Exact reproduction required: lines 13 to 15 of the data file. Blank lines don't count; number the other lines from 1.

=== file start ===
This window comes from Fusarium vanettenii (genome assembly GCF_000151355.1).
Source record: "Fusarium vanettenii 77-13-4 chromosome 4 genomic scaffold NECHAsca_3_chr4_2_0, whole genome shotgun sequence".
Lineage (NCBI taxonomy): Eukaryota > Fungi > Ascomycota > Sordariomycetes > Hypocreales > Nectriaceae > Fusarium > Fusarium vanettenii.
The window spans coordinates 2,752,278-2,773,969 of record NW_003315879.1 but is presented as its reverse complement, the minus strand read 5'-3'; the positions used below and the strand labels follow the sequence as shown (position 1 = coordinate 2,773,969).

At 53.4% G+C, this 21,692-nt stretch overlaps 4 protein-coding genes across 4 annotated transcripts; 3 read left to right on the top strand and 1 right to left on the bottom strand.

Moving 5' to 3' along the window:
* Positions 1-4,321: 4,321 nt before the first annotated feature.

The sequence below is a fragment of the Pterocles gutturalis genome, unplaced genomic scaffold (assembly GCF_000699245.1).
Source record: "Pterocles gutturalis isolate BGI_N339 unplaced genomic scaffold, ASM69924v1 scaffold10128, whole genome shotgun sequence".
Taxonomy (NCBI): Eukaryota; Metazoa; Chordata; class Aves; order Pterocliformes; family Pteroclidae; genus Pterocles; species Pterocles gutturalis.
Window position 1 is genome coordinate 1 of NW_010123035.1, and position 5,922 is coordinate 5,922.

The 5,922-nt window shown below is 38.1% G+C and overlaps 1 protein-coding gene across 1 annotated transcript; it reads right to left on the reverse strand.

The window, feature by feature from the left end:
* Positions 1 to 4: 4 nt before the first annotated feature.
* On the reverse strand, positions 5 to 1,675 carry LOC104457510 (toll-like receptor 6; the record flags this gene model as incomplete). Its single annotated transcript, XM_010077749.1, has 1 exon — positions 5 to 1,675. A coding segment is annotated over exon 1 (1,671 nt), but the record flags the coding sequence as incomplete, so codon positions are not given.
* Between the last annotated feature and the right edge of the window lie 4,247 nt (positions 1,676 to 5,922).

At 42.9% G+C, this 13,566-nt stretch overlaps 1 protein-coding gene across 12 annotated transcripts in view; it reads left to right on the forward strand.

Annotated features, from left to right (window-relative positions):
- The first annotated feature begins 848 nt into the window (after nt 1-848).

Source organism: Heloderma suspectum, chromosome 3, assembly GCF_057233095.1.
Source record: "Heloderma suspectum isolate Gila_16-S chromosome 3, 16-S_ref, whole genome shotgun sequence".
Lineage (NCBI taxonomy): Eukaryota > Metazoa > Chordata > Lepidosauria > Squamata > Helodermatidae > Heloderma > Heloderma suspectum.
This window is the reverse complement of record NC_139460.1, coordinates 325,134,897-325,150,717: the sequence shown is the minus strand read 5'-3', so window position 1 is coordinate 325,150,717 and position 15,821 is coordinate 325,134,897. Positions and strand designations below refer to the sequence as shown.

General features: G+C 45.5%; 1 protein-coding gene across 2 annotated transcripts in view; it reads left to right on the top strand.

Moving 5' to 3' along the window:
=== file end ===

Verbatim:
The window, feature by feature from the left end:
* Positions 1 to 4: 4 nt before the first annotated feature.
* On the reverse strand, positions 5 to 1,675 carry LOC104457510 (toll-like receptor 6; the record flags this gene model as incomplete). Its single annotated transcript, XM_010077749.1, has 1 exon — positions 5 to 1,675. A coding segment is annotated over exon 1 (1,671 nt), but the record flags the coding sequence as incomplete, so codon positions are not given.